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Hinkley Point C: EU court rules in favour of deal challenged by Austria

The European Court of Justice has ruled that it was lawful for the European Commission to approve a subsidy deal between the UK government and Hinkley Point C stakeholders in response to a challenge by the Austrian government

The European Court of Justice has ruled that an EU approval of a subsidy deal between the UK government and Hinkley Point C power station project was lawful, following a challenge from the Austrian government.

Austria challenged the European Commission’s (EC) decision to approve a deal between the UK government and Hinkley Point C backers that gives EDF Energy and China General Nuclear (CGN) a guaranteed price for electricity, alleging that it broke EU rules on state aid.

It also argued that the commission’s approval of the project subsidy in 2014 should not stand as the nuclear power station was old technology.

Judges rejected both challenges, ruling that the commission was right to approve the deal under exemptions that permit state aid – including investment in new technologies.

A Department for Business, Energy and Industrial Strategy spokeswoman said: “We note the decision of the court.

“As outlined in our recent landmark nuclear sector deal, we are committed to the future of nuclear energy in the UK as part of our diverse low carbon energy mix.”

France, Slovakia, Hungary, the Czech Republic, Poland and Romania supported the UK-Hinkley Point C deal in court.

 

Why Austria challenged the Hinkley Point subsidy deal

ECJ, European Union
The Austrian government took issue with the subsidy deal that came with a guaranteed electricity price. (Picture: Wikimedia Commons)

Austria challenged the Hinkley Point C subsidy deal back in 2015 with the support of fellow EU member state Luxembourg.  

The approved subsidy deal between the UK government and Hinkley stakeholders EDF Energy and CGN will guarantee the companies a megawatt-hour electricity price of £92.50.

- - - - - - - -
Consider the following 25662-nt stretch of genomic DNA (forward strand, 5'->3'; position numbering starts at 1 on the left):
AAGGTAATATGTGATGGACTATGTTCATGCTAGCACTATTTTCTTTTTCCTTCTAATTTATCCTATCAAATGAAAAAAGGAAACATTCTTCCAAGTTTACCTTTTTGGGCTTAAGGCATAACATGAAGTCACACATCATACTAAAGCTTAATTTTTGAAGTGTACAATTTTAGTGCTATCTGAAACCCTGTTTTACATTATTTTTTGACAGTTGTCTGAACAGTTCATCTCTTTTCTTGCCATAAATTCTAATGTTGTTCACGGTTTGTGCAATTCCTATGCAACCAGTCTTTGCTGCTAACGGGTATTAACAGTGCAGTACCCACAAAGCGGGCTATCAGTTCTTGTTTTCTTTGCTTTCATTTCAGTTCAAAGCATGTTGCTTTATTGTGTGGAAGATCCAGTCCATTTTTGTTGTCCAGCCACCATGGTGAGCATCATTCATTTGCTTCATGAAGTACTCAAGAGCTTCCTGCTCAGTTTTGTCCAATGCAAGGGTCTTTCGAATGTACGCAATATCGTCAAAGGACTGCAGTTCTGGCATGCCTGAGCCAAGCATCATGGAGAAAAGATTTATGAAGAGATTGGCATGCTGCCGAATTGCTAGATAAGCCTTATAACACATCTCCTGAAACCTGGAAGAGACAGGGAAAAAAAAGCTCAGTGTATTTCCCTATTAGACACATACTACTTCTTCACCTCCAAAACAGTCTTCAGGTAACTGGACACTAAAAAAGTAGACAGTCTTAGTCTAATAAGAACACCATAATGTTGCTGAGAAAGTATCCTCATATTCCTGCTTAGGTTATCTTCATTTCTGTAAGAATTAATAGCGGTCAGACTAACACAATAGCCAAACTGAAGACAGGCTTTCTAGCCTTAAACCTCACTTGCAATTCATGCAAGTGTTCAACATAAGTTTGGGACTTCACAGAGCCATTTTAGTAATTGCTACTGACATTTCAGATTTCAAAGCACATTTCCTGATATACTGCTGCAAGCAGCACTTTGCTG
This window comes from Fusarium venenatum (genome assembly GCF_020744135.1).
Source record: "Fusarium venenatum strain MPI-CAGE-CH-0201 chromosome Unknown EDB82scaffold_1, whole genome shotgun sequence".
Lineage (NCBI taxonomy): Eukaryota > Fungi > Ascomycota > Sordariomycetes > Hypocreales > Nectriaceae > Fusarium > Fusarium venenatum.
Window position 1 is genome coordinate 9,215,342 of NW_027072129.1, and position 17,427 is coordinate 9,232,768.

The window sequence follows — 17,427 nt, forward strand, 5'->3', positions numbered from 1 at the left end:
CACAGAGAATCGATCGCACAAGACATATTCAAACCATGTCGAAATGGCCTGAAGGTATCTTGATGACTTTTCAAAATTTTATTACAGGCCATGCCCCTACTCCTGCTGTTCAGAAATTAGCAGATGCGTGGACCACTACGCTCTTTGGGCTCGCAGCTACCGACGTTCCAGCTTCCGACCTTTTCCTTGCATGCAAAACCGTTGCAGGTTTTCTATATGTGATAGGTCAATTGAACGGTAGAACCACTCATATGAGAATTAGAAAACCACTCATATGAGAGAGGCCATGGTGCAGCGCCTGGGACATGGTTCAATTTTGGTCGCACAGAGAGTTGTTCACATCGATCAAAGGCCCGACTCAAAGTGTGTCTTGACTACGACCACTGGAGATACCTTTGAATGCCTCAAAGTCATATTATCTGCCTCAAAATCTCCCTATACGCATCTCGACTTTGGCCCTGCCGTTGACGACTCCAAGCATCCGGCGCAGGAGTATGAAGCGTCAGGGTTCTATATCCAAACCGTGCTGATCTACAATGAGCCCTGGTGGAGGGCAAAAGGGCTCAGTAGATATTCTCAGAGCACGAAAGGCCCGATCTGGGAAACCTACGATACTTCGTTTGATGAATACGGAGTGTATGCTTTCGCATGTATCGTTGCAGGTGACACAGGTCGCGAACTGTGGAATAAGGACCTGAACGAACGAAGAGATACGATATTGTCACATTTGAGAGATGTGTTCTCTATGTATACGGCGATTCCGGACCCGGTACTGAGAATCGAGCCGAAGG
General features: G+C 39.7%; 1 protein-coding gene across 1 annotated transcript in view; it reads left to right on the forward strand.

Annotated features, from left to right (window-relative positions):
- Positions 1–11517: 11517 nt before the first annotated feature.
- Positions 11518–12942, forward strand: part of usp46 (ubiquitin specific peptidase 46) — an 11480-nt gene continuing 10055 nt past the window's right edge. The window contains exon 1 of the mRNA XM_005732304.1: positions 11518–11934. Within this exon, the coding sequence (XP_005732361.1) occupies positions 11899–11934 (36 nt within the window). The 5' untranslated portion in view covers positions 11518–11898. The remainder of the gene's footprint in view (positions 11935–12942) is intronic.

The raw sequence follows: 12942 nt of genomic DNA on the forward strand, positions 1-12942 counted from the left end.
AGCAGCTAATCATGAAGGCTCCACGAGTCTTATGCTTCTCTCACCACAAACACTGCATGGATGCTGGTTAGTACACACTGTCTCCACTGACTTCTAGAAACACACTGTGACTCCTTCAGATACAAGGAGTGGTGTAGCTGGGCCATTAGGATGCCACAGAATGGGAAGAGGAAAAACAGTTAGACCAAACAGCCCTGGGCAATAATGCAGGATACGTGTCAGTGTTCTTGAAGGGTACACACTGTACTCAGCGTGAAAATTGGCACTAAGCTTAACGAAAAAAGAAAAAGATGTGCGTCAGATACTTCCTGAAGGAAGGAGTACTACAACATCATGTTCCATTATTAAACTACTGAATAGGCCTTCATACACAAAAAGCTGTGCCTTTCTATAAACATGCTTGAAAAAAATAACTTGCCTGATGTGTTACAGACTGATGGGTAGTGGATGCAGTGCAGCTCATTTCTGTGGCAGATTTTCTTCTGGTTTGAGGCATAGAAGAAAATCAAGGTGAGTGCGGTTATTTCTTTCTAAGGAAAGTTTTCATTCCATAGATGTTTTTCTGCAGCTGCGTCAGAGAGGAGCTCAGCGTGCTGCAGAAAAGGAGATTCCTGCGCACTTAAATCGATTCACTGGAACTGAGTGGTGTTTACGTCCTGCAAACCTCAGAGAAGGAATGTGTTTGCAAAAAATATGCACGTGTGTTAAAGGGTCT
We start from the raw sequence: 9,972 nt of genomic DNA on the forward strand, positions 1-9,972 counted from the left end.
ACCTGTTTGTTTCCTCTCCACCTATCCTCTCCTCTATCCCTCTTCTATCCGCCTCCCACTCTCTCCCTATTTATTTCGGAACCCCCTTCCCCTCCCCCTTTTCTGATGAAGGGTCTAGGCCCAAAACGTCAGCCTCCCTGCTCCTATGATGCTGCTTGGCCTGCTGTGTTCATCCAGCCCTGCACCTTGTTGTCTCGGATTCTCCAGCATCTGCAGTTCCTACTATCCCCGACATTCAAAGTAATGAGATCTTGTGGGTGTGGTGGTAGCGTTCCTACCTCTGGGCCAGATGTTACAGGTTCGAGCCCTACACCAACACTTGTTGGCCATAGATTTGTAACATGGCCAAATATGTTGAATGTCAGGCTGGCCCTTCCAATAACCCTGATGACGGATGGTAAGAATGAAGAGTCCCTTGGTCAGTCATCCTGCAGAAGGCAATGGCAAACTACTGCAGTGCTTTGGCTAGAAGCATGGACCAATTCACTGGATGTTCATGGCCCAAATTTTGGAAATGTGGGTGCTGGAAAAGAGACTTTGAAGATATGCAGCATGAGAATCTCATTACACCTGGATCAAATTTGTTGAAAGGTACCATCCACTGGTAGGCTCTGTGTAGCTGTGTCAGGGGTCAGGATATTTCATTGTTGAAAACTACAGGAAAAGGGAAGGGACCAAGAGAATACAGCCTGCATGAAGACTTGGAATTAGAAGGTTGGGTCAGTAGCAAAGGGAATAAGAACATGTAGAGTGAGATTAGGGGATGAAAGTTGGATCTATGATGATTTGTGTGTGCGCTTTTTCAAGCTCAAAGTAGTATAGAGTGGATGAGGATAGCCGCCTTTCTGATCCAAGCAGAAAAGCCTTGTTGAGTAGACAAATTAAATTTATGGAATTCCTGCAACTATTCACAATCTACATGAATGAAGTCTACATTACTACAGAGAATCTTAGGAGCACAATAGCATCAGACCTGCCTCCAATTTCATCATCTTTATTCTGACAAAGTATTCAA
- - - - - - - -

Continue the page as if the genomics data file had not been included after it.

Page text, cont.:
Energy regulator Ofgem said the market price was £50.74 in April of this year.

Energy consumers could be footed with a £50bn bill over the nuclear power stations 60-year lifespan under the deal, according to The Telegraph.

Austria and Luxembourg felt the deal would create an unfair advantage in the energy market and accused the UK government of failing to offer a public procurement procedure in its legal challenge.

 

What is Hinkley Point C?

Hinkley Point C is a nuclear power station under construction in Somerset near the sites of its predecessors Hinkley Point A and B.

Its two nuclear reactors are the first to be constructed in the UK since Sizewell B on the Suffolk coast – which switched on 23 years ago.

EDF energy – a partially state-owned French firm – has the majority stake in the project while CGN has a 33% share in the power station.

The two companies are set to spend a little more than £20bn on development on the dual reactor Hinkley Point C – a power station that EDF claims will produce electricity for as much as six million homes.

It also believes that 25,000 employment opportunities will be created by the project – including several hundred operational jobs once the station us up and running.

Picture: EDF